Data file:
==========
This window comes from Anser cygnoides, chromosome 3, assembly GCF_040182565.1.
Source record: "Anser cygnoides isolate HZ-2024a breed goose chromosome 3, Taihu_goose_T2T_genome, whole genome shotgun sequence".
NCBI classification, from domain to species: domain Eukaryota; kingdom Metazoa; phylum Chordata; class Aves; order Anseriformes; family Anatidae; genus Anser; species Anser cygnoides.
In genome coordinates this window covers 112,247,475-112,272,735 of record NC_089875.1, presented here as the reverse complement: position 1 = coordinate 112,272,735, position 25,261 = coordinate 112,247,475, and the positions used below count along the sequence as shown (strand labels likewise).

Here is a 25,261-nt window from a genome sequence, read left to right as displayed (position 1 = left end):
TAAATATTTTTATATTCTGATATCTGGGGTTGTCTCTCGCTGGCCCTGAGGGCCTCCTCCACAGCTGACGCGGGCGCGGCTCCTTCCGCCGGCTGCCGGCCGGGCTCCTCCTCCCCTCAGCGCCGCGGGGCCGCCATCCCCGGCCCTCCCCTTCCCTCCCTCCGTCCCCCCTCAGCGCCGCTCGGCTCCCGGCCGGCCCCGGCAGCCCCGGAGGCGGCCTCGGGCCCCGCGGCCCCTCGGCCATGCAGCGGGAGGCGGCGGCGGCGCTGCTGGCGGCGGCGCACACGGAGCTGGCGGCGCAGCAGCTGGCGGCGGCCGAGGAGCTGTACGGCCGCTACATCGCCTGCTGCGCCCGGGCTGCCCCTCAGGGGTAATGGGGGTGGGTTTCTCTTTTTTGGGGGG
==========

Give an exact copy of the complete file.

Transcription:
This window comes from Anser cygnoides, chromosome 3, assembly GCF_040182565.1.
Source record: "Anser cygnoides isolate HZ-2024a breed goose chromosome 3, Taihu_goose_T2T_genome, whole genome shotgun sequence".
NCBI classification, from domain to species: domain Eukaryota; kingdom Metazoa; phylum Chordata; class Aves; order Anseriformes; family Anatidae; genus Anser; species Anser cygnoides.
In genome coordinates this window covers 112,247,475-112,272,735 of record NC_089875.1, presented here as the reverse complement: position 1 = coordinate 112,272,735, position 25,261 = coordinate 112,247,475, and the positions used below count along the sequence as shown (strand labels likewise).

Here is a 25,261-nt window from a genome sequence, read left to right as displayed (position 1 = left end):
TAAATATTTTTATATTCTGATATCTGGGGTTGTCTCTCGCTGGCCCTGAGGGCCTCCTCCACAGCTGACGCGGGCGCGGCTCCTTCCGCCGGCTGCCGGCCGGGCTCCTCCTCCCCTCAGCGCCGCGGGGCCGCCATCCCCGGCCCTCCCCTTCCCTCCCTCCGTCCCCCCTCAGCGCCGCTCGGCTCCCGGCCGGCCCCGGCAGCCCCGGAGGCGGCCTCGGGCCCCGCGGCCCCTCGGCCATGCAGCGGGAGGCGGCGGCGGCGCTGCTGGCGGCGGCGCACACGGAGCTGGCGGCGCAGCAGCTGGCGGCGGCCGAGGAGCTGTACGGCCGCTACATCGCCTGCTGCGCCCGGGCTGCCCCTCAGGGGTAATGGGGGTGGGTTTCTCTTTTTTGGGGGG